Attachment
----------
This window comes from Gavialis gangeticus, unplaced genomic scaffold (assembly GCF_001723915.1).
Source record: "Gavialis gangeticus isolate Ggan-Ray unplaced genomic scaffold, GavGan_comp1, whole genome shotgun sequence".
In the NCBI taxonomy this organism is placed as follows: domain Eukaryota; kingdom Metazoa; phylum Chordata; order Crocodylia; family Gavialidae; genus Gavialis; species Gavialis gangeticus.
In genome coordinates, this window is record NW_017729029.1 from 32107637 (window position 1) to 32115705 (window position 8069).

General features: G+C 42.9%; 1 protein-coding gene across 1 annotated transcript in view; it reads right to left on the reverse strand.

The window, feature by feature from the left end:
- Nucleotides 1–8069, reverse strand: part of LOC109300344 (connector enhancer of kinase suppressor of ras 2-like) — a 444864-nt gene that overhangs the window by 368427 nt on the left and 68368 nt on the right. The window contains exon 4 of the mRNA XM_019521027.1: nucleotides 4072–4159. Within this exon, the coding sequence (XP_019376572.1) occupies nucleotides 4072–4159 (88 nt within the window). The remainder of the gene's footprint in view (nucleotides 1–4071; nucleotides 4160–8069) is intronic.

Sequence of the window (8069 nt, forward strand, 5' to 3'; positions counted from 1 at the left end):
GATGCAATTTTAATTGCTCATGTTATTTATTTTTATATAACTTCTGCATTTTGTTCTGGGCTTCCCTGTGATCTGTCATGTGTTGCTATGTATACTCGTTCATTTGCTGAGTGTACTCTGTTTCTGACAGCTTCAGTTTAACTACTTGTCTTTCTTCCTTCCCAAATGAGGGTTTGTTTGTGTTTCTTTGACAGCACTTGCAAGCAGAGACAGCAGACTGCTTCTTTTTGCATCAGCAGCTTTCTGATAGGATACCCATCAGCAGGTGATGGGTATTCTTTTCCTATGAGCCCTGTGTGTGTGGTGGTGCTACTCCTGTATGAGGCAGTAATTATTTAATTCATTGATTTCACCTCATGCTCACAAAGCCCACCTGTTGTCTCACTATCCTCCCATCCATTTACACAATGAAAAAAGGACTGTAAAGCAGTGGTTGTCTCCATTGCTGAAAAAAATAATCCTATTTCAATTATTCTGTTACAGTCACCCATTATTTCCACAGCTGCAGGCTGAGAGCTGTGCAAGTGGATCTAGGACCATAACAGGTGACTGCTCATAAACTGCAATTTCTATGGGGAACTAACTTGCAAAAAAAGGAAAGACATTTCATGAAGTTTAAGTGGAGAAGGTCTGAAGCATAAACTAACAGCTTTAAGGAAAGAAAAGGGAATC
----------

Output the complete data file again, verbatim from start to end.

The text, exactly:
This window comes from Gavialis gangeticus, unplaced genomic scaffold (assembly GCF_001723915.1).
Source record: "Gavialis gangeticus isolate Ggan-Ray unplaced genomic scaffold, GavGan_comp1, whole genome shotgun sequence".
In the NCBI taxonomy this organism is placed as follows: domain Eukaryota; kingdom Metazoa; phylum Chordata; order Crocodylia; family Gavialidae; genus Gavialis; species Gavialis gangeticus.
In genome coordinates, this window is record NW_017729029.1 from 32107637 (window position 1) to 32115705 (window position 8069).

General features: G+C 42.9%; 1 protein-coding gene across 1 annotated transcript in view; it reads right to left on the reverse strand.

The window, feature by feature from the left end:
- Nucleotides 1–8069, reverse strand: part of LOC109300344 (connector enhancer of kinase suppressor of ras 2-like) — a 444864-nt gene that overhangs the window by 368427 nt on the left and 68368 nt on the right. The window contains exon 4 of the mRNA XM_019521027.1: nucleotides 4072–4159. Within this exon, the coding sequence (XP_019376572.1) occupies nucleotides 4072–4159 (88 nt within the window). The remainder of the gene's footprint in view (nucleotides 1–4071; nucleotides 4160–8069) is intronic.

Sequence of the window (8069 nt, forward strand, 5' to 3'; positions counted from 1 at the left end):
GATGCAATTTTAATTGCTCATGTTATTTATTTTTATATAACTTCTGCATTTTGTTCTGGGCTTCCCTGTGATCTGTCATGTGTTGCTATGTATACTCGTTCATTTGCTGAGTGTACTCTGTTTCTGACAGCTTCAGTTTAACTACTTGTCTTTCTTCCTTCCCAAATGAGGGTTTGTTTGTGTTTCTTTGACAGCACTTGCAAGCAGAGACAGCAGACTGCTTCTTTTTGCATCAGCAGCTTTCTGATAGGATACCCATCAGCAGGTGATGGGTATTCTTTTCCTATGAGCCCTGTGTGTGTGGTGGTGCTACTCCTGTATGAGGCAGTAATTATTTAATTCATTGATTTCACCTCATGCTCACAAAGCCCACCTGTTGTCTCACTATCCTCCCATCCATTTACACAATGAAAAAAGGACTGTAAAGCAGTGGTTGTCTCCATTGCTGAAAAAAATAATCCTATTTCAATTATTCTGTTACAGTCACCCATTATTTCCACAGCTGCAGGCTGAGAGCTGTGCAAGTGGATCTAGGACCATAACAGGTGACTGCTCATAAACTGCAATTTCTATGGGGAACTAACTTGCAAAAAAAGGAAAGACATTTCATGAAGTTTAAGTGGAGAAGGTCTGAAGCATAAACTAACAGCTTTAAGGAAAGAAAAGGGAATC